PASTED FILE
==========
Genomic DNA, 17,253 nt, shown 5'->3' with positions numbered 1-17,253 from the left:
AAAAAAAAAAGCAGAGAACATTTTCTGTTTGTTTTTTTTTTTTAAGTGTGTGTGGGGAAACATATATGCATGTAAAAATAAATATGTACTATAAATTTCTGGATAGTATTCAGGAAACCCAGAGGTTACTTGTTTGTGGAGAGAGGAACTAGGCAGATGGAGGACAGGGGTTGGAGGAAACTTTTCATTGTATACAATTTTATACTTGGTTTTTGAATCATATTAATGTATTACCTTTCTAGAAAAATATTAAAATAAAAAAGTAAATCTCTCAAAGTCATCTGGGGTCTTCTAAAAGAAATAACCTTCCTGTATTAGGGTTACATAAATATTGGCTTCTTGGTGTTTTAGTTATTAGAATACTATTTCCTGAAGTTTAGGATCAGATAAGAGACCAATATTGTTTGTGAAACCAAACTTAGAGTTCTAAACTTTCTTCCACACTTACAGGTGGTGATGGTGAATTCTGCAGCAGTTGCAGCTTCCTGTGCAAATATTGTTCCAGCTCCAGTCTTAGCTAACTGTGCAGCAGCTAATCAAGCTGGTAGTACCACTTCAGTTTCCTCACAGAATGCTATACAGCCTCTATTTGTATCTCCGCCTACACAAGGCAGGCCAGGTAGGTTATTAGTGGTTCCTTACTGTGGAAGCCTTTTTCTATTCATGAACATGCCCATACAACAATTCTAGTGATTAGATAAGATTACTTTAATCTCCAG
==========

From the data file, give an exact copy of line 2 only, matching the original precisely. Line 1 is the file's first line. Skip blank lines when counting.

AAAAAAAAAAGCAGAGAACATTTTCTGTTTGTTTTTTTTTTTTAAGTGTGTGTGGGGAAACATATATGCATGTAAAAATAAATATGTACTATAAATTTCTGGATAGTATTCAGGAAACCCAGAGGTTACTTGTTTGTGGAGAGAGGAACTAGGCAGATGGAGGACAGGGGTTGGAGGAAACTTTTCATTGTATACAATTTTATACTTGGTTTTTGAATCATATTAATGTATTACCTTTCTAGAAAAATATTAAAATAAAAAAGTAAATCTCTCAAAGTCATCTGGGGTCTTCTAAAAGAAATAACCTTCCTGTATTAGGGTTACATAAATATTGGCTTCTTGGTGTTTTAGTTATTAGAATACTATTTCCTGAAGTTTAGGATCAGATAAGAGACCAATATTGTTTGTGAAACCAAACTTAGAGTTCTAAACTTTCTTCCACACTTACAGGTGGTGATGGTGAATTCTGCAGCAGTTGCAGCTTCCTGTGCAAATATTGTTCCAGCTCCAGTCTTAGCTAACTGTGCAGCAGCTAATCAAGCTGGTAGTACCACTTCAGTTTCCTCACAGAATGCTATACAGCCTCTATTTGTATCTCCGCCTACACAAGGCAGGCCAGGTAGGTTATTAGTGGTTCCTTACTGTGGAAGCCTTTTTCTATTCATGAACATGCCCATACAACAATTCTAGTGATTAGATAAGATTACTTTAATCTCCAG